Housing has to be matched with infrastructure, and he says: “This not just about roads and rail, but most importantly about investment in broadband and mobile: better telecomms and digital connection is the future of this county, and the future of the jobs and businesses that are going to attract young Cumbrians.”

Eden District Council has a £6 million fund set aside for affordable housing to be used in different ways, as council leader Kevin Beaty explains:

Persimmon Homes is currently building houses in the district and Kevin says: “We are negotiating with Persimmon to buy 86 of those houses to rent out to local people.

“To some degree we will be prioritising key workers such as nurses and doctors. Twice in the last few years the hospital in Alston had to close because of a shortage of staff.”

Another scheme is to work with parish councils to identify sites where affordable housing could go.

One such project will be in Lazonby, with a development of “live and work units”, which could boost jobs as well as housing. “They would be affordable homes above workshop premises.”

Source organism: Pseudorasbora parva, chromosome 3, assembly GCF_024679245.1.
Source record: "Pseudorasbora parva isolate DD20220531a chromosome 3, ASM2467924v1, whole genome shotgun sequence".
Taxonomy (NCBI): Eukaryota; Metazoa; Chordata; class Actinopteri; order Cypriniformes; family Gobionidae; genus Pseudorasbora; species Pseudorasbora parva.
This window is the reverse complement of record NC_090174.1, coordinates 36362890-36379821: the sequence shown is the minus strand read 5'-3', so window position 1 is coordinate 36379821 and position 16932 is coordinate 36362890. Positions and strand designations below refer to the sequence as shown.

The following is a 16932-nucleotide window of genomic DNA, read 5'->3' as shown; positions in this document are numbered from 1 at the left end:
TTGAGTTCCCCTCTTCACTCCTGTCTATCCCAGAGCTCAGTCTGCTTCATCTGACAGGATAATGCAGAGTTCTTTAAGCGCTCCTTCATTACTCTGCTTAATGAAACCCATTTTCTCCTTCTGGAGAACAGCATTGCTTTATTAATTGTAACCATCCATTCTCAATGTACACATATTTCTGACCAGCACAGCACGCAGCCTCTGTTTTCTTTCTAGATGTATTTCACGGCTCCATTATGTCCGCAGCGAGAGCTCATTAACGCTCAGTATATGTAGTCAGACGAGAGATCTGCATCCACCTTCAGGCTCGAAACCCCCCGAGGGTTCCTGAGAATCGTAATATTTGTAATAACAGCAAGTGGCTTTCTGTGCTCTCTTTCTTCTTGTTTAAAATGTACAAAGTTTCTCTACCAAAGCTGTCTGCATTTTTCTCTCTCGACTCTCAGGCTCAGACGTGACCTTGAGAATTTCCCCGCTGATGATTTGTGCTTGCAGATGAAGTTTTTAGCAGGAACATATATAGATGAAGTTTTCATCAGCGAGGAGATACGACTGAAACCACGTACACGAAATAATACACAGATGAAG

However Kevin stresses that the housing shortage in his district is not just about a lack of affordable homes. “It’s a lack of homes generally. Even if someone came along to buy a £10 million they would struggle.

“There has been a huge change over the last 30 to 40 years. We have a lot more people in single occupancy dwellings where there used to be a family. There are fewer people living in houses.

“Plus we have an ageing stock of houses. At any one time - so I’m told - we have 1,000 people waiting for a home in Eden.”

So would the authority in charge of our national park follow the plans of their counterparts in the Yorkshire Dales with a council tax hike?

They may do. “Currently there is no legislation controlling second-home ownership in the Lake District, or elsewhere,” says Liam McAleese, head of strategy and partnership.

“The Yorkshire Dales National Park is sharing information about their proposals for council tax increases for existing second homes with us, and we have not ruled out the idea of exploring similar approaches for Lake District.”

They are also trying to redress the balance though planning permission. “Our policy is only to permit new homes where they contribute towards meeting a local need or affordable need, and are permanently occupied.”



Average house price: £154,350

Average household income: £25,000


Average house price: £117,983

Average household income: £22,623


Average house price: £129,426

Average household income: £24,984


Average house price: £120,935

Average household income: £24,793


Average house price: £199,648

Average household income: £28,086

South Lakeland:

Average house price: £230,397

Average household income: £31,189